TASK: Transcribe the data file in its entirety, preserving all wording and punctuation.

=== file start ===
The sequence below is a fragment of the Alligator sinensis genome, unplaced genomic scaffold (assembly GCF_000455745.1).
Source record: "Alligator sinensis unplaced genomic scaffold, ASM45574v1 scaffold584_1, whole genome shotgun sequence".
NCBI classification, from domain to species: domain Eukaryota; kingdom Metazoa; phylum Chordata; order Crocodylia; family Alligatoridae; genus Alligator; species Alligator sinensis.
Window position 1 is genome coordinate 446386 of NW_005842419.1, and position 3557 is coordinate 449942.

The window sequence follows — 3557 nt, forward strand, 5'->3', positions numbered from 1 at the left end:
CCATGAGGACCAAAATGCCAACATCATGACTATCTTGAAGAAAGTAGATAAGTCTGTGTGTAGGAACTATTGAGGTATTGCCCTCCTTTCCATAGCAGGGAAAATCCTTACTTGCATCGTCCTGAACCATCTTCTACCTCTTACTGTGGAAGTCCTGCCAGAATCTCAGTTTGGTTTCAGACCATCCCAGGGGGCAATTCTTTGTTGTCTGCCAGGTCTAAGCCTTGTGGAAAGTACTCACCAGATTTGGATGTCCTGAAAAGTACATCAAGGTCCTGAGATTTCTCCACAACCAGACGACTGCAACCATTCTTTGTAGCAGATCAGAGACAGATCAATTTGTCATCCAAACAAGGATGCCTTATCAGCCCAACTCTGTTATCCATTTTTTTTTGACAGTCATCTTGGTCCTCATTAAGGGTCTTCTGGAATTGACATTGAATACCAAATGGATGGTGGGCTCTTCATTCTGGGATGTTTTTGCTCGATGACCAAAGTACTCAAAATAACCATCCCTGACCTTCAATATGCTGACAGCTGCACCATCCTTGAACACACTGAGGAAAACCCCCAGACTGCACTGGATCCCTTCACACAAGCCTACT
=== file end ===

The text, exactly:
The sequence below is a fragment of the Alligator sinensis genome, unplaced genomic scaffold (assembly GCF_000455745.1).
Source record: "Alligator sinensis unplaced genomic scaffold, ASM45574v1 scaffold584_1, whole genome shotgun sequence".
NCBI classification, from domain to species: domain Eukaryota; kingdom Metazoa; phylum Chordata; order Crocodylia; family Alligatoridae; genus Alligator; species Alligator sinensis.
Window position 1 is genome coordinate 446386 of NW_005842419.1, and position 3557 is coordinate 449942.

The window sequence follows — 3557 nt, forward strand, 5'->3', positions numbered from 1 at the left end:
CCATGAGGACCAAAATGCCAACATCATGACTATCTTGAAGAAAGTAGATAAGTCTGTGTGTAGGAACTATTGAGGTATTGCCCTCCTTTCCATAGCAGGGAAAATCCTTACTTGCATCGTCCTGAACCATCTTCTACCTCTTACTGTGGAAGTCCTGCCAGAATCTCAGTTTGGTTTCAGACCATCCCAGGGGGCAATTCTTTGTTGTCTGCCAGGTCTAAGCCTTGTGGAAAGTACTCACCAGATTTGGATGTCCTGAAAAGTACATCAAGGTCCTGAGATTTCTCCACAACCAGACGACTGCAACCATTCTTTGTAGCAGATCAGAGACAGATCAATTTGTCATCCAAACAAGGATGCCTTATCAGCCCAACTCTGTTATCCATTTTTTTTTGACAGTCATCTTGGTCCTCATTAAGGGTCTTCTGGAATTGACATTGAATACCAAATGGATGGTGGGCTCTTCATTCTGGGATGTTTTTGCTCGATGACCAAAGTACTCAAAATAACCATCCCTGACCTTCAATATGCTGACAGCTGCACCATCCTTGAACACACTGAGGAAAACCCCCAGACTGCACTGGATCCCTTCACACAAGCCTACT